He paused and scanned them over, looking for a reaction. Headless was muttering again, Disease and Famine looked bored, Death was trying to see into his soul using his eyes and willpower, and War was still… being himself. Angrily.

Kala settled down on their laps like a person on those therapy couches in the movies and booped Famine on the nose as she snickered.

“But I would like to talk about your little camp in that alley of yours. Do you happen to be homeless?”

Death started signing rapidly to Disease, who was assumedly chosen because of the way it looked like his soul was slowly leaving his body out of sheer boredom, and began to translate… in his own way.

“Aight, so he says we just hang there as a HQ for us, like a treehouse or something. Ya know the movies and all? City version, ‘suppose. Anyway, we play card games and tag and stuff. We don’t live there, the beds are just comfortable and for naps and stuff.”

War and Famine nodded sagely in agreement with suddenly straight faces. It looked almost practiced, choreographed. Headless seemed to have entirely checked out of this dimension. Kala heard something about lies and thought barriers and irises, maybe mind reading? It was weird. But she loved her smart hooligan child, so back off.

Naomasa Tsukauchi took out some papers from his pockets. “We have reports of repeated robberies in the area. Small stuff. Convenience stores, gift shops, small groceries. A vague description gave young people, maybe even below their teens, taking basic things needed for living. Food, water, the basics. Any correlation at all?”

“Nope.” Disease chirped happily as he grinned with cheerful malice, popping the ‘p.’ He really was a smert chaotic gremlin.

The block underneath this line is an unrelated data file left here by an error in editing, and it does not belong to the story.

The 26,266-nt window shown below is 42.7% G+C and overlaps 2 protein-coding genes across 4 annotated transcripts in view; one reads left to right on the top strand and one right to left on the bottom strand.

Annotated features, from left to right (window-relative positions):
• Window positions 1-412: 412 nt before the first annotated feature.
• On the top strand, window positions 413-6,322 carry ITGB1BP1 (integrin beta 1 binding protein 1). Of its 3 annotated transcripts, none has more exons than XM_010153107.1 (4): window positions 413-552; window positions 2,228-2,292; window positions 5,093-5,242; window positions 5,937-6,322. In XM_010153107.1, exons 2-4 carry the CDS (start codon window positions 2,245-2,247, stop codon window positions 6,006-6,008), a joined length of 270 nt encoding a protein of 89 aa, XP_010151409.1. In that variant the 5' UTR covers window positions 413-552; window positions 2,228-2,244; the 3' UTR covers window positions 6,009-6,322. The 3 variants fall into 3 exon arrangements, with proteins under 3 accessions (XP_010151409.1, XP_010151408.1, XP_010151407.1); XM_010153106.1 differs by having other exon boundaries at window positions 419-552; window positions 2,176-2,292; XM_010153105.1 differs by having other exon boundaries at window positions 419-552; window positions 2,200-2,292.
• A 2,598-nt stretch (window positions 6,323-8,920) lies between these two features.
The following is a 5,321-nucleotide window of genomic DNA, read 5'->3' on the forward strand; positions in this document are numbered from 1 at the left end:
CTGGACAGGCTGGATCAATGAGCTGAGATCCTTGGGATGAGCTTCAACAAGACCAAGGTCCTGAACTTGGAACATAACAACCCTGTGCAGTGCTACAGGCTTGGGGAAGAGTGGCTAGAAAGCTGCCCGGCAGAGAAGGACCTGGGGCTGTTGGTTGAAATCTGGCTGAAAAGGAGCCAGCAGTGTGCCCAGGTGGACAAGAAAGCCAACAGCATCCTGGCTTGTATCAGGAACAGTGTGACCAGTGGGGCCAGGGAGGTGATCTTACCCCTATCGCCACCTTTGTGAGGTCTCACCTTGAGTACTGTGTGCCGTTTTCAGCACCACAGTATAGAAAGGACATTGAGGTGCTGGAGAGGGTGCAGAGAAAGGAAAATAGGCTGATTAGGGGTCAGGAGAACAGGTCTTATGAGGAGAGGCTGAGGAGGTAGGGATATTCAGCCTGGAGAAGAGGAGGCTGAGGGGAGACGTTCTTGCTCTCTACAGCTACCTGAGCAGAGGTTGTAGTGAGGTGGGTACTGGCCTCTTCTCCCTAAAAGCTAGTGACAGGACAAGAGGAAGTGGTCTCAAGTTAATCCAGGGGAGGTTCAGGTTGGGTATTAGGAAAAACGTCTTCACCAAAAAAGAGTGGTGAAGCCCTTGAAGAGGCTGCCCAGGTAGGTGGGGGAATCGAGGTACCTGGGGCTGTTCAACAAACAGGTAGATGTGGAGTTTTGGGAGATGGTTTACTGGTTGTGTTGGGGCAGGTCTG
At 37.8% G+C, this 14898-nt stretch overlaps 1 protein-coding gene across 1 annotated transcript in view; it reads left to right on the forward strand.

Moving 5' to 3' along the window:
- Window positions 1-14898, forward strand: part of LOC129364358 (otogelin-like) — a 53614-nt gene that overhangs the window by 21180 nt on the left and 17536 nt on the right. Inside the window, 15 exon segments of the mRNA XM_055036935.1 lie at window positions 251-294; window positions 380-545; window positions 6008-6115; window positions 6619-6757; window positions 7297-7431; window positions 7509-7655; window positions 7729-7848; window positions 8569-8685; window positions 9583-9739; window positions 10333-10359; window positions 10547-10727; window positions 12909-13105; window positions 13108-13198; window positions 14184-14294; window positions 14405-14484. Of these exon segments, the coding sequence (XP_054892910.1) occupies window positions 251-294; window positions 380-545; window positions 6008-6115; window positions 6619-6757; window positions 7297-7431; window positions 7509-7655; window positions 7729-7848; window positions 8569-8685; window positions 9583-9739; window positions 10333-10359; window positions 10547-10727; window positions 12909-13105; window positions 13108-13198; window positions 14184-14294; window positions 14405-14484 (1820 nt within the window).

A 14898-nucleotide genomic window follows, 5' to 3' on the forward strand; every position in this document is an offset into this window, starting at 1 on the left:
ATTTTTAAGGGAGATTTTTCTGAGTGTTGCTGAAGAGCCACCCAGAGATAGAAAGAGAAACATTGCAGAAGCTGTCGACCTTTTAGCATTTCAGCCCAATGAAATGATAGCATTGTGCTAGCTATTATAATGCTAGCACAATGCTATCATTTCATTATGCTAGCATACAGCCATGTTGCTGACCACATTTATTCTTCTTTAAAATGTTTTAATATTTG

The detetive sighed one last time. “Alright, you are all free to go. Just as a comment, there’s a shelter three blocks down and the station is always open. We’ll be keeping an eye out for you lot as well. Understood?”

They all nodded in synchrony. Then Disease spoke up. “Hey, will you be wanting ‘ese cuffs here back?”

Kala left when the group was trickling out of the station in a little huddle, off to other things. The group had the official Kala Seal of Approval, and she had a coffee shop to try to eat pastries in. (once she picked up a sprinkle donut!) (and she wanted to see if she could hack the computers at the public library, just to try it out. The usual. Her middle school’s had been pretty easy, after all.)

Chapter Text

UA is an intimidating school. It was a massive wall surrounding it with a gate and security and everyone knows it had all kinds of uber-powerful people rattling around inside. Confidence, power, and strength practically oozed from the place.

Man did I feel out of place.

Kala was ‘walking’ directly above my head to keep me grounded through pure ridiculousness, and also show me she was there, and still very much herself. Or maybe so I could always clearly see her, no matter how swamped with people the hallways were.

The hallways were so clean it was almost freaky. No public school had a right to be this well taken care of. It was illegal. Especially compared to my middle.

The kids were so different too. You could tell their drive, innocence, excitement, and viewpoint of their quirk from three miles away.

I felt outclassed. Or maybe… different-classed.

My childhood innocence had pretty much died the first time I saw an earthquake victim, on my way to the grocery store when I was five. I couldn’t remember looking that bright, ever, really. If I had, it was a damn long time ago. It was like I was grittier than them somehow, in every sense of the word, different but not.

I was an alien walking among men. I felt like I had been transported from a different world entirely. Or like it was a world just different enough to freak me out. Afterall, I could still see the spirit kid with a smashed arm and black eye near the corner of the hallway, blankly watching the flow of new and old students.

I began to plot out how to help them without having my future classmates think I was totally nuts.

“We could have them guess quirk.”

I loved Kala’s evil genius mind.